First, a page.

Tuesday, November 28, 2023


RV grill connection confusion

By Chris Dougherty
Chris Dougherty is a certified RV technician. Here is a letter he received from a reader while he was serving as RVtravel.com’s technical editor.

Dear Chris,
I have purchased a Class A motorhome that has an LP accessory, which is also low pressure. Therefore, I cannot use my existing grill as the flame control and regulator is one piece. I was told I need a grill that has a separate flame control and no regulator. I have checked all over Phoenix and Las Vegas and no one has that type of grill or any type of conversion product. Why would Winnebago put this accessory on a coach if there is limited product availability? Can you give me any suggestions to solve this issue? —Jerry

Dear Jerry,
The grill that you are looking for is a common RV accessory. Many RVs come “grill prepped” with the low pressure quick connect fitting, and a mounting rail for a wall mounted grill, or in the case of some units, either an outdoor kitchen or rear bumper swing away grill. The grills you are looking for include Camco’s Olympian 5500 or other mounted grills.

The reason they install this fitting is so an RVer can have a safe, remote connection to the on-board LP supply. While a high pressure connection can be used right at the tank(s), NFPA states that “Propane system pressure shall be regulated to a pressure of 30 psi or less within 60 in. of the container outlet.” Since most grills are designed to work off bottle pressure, if one is to have a grill or appliance connection away from the LP containers, it must be low pressure.

Now, another way to get around this is to install an Extend-a Stay type connection at the propane source. Available at your favorite RV retailer or online (Amazon carries these parts), these add a “tee” to the high pressure connection right at the tank or bottle, to which you can attach high pressure hoses with the disposable cylinder type connections. What this means is that any LP appliance that you can run with a small Coleman bottle you can run on your RV’s LP system. View some low pressure quick connect fittings at Amazon.


Russ and Tiña De Maris
Russ and Tiña De Maris
Russ and Tiña went from childhood tent camping to RVing in the 1980s when the ground got too hard. They've been tutored in the ways of RVing (and RV repair) by a series of rigs, from truck campers, to a fifth-wheel, and several travel trailers. In addition to writing scores of articles on RVing topics, they've also taught college classes for folks new to RVing. They authored the book, RV Boondocking Basics.



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H Goff (@guest_74625)
3 years ago

well duh! I never gave it a thought until now. We have a low pressure quick connect and i just hooked our Weber 1200 up to it, regulator and all. it works fine.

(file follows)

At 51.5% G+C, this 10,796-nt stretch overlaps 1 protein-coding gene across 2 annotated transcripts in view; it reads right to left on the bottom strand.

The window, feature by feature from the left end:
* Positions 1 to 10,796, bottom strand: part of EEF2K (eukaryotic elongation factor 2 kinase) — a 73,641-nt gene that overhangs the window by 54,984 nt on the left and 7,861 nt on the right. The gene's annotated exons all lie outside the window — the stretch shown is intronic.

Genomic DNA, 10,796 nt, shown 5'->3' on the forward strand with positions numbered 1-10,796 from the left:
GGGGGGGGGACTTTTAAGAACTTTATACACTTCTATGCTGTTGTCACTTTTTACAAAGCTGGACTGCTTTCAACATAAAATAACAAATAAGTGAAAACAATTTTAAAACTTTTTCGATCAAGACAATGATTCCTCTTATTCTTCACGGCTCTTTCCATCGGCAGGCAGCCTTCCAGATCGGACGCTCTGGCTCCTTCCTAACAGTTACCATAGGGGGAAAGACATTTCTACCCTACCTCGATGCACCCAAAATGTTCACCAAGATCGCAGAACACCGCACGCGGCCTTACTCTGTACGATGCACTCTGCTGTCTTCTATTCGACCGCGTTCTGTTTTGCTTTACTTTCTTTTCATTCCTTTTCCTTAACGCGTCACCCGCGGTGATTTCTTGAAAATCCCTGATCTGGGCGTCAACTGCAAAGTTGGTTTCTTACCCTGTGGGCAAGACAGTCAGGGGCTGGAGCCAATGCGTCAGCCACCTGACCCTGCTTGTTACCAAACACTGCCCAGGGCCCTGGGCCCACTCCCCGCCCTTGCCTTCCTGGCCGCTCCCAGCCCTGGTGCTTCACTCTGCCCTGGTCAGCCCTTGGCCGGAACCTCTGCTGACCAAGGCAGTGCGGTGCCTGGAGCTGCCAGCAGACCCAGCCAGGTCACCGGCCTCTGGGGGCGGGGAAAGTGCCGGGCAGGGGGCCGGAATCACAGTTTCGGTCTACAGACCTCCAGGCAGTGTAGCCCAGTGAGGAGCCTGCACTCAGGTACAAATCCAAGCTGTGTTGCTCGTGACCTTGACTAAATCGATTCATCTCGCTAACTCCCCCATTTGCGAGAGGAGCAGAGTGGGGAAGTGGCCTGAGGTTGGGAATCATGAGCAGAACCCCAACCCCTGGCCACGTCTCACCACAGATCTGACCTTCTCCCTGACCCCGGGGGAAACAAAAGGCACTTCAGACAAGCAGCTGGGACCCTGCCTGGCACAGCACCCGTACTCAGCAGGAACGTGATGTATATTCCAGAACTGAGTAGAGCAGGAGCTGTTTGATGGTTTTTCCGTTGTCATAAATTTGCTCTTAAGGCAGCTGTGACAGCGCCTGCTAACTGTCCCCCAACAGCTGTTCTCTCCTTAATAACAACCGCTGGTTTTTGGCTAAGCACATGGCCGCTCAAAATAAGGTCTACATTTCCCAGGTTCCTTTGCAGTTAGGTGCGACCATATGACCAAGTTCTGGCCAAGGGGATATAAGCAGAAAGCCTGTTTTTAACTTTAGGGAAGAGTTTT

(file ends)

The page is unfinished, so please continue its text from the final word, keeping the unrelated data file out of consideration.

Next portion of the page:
Now that i think about it, getting low from the camper input into the regulator which maintains the same pressure . You’re just going from a low pressure system, through a regulator and producing low pressure to cook with. Just redundant. the good thing is that i can take off the adapter fitting and use a bottle anytime i want.

Jeff Arthur (@guest_74572)
3 years ago

A Weber Q grill only needs the regulator removed from the grill ( I suspect most grills are similar) . Not the temp control !
A pipe nipple & quick connection hose ( male one end female on other ) another male quick coupler to put on temp control . You also need the fitting to fit the nipple to the separate male quick couple.

Remove grill regulator then >Temp control >nipple > connecter > male quick couple >female quick couple end of hose > other end of hose male quick connector to your trailers female quick couple.

Actually any gas grill I ever owned could be hooked up this way.

If you want to use your grill as you did before the conversion you will need to put the original regulator back on

Tommy Molnar (@guest_74565)
3 years ago

I prefer to use those wimpy little gas bottles so I can move the table I put the grill on, depending on which way the wind is blowing. I REALLY prefer charcoal but more and more places won’t allow the use of it. Carrying two grills is space and weight wasting so I’ve resigned myself to “cooking with gas”. Grrrr.

Wolfe (@guest_74630)
3 years ago
Reply to  Tommy Molnar

Ive used high pressure hoses and low pressure conversions and circled back to 1# tanks so I can move the grill anywhere I want. I do pay 27 cents per 1# though…

Gerrit Van Keulen (@guest_74564)
3 years ago

I have a Q20 Weber BBQ. I removed the regulator on the BBQ and plumbed right to the BBQ orifice with a low-pressure gas hose from the Motorhome LP quick connect which is after the MH LP regulator. I have grilled this way for 9 years.

Bill T (@guest_74531)
3 years ago

I have had a couple of those “RV” grills and they are pieces of junk. I went with the Weber Q1200 portable grill and just set it up on the picnic table and all is good. I have had problems, in the past with mounting those RV grills on the attached rail of one of my rigs, the heat from the BBQ burner made the trailer side wall material too warm and it started to de-laminate, not to mention the smoke gets inside when you have the windows open.

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